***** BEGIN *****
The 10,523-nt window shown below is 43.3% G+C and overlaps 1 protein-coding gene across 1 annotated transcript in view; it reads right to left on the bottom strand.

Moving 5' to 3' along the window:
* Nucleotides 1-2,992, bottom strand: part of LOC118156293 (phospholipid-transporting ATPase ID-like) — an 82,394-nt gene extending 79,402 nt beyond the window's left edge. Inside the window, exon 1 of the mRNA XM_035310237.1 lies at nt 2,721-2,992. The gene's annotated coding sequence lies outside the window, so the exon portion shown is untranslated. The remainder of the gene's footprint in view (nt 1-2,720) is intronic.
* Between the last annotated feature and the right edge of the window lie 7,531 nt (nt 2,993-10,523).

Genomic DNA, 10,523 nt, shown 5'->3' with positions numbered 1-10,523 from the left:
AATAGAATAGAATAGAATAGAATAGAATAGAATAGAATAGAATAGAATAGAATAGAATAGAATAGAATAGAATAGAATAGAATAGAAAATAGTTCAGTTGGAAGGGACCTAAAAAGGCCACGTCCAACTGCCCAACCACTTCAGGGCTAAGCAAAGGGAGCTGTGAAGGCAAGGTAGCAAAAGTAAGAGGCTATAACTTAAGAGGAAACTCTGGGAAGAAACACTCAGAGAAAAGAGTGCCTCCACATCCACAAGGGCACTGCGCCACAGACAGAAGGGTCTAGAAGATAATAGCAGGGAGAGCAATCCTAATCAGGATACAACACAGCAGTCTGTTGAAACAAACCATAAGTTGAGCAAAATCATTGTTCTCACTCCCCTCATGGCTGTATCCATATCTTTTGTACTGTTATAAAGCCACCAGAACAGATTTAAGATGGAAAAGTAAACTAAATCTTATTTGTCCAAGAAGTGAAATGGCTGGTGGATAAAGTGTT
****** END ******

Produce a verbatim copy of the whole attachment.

The 10,523-nt window shown below is 43.3% G+C and overlaps 1 protein-coding gene across 1 annotated transcript in view; it reads right to left on the bottom strand.

Moving 5' to 3' along the window:
* Nucleotides 1-2,992, bottom strand: part of LOC118156293 (phospholipid-transporting ATPase ID-like) — an 82,394-nt gene extending 79,402 nt beyond the window's left edge. Inside the window, exon 1 of the mRNA XM_035310237.1 lies at nt 2,721-2,992. The gene's annotated coding sequence lies outside the window, so the exon portion shown is untranslated. The remainder of the gene's footprint in view (nt 1-2,720) is intronic.
* Between the last annotated feature and the right edge of the window lie 7,531 nt (nt 2,993-10,523).

Genomic DNA, 10,523 nt, shown 5'->3' with positions numbered 1-10,523 from the left:
AATAGAATAGAATAGAATAGAATAGAATAGAATAGAATAGAATAGAATAGAATAGAATAGAATAGAATAGAATAGAATAGAATAGAAAATAGTTCAGTTGGAAGGGACCTAAAAAGGCCACGTCCAACTGCCCAACCACTTCAGGGCTAAGCAAAGGGAGCTGTGAAGGCAAGGTAGCAAAAGTAAGAGGCTATAACTTAAGAGGAAACTCTGGGAAGAAACACTCAGAGAAAAGAGTGCCTCCACATCCACAAGGGCACTGCGCCACAGACAGAAGGGTCTAGAAGATAATAGCAGGGAGAGCAATCCTAATCAGGATACAACACAGCAGTCTGTTGAAACAAACCATAAGTTGAGCAAAATCATTGTTCTCACTCCCCTCATGGCTGTATCCATATCTTTTGTACTGTTATAAAGCCACCAGAACAGATTTAAGATGGAAAAGTAAACTAAATCTTATTTGTCCAAGAAGTGAAATGGCTGGTGGATAAAGTGTT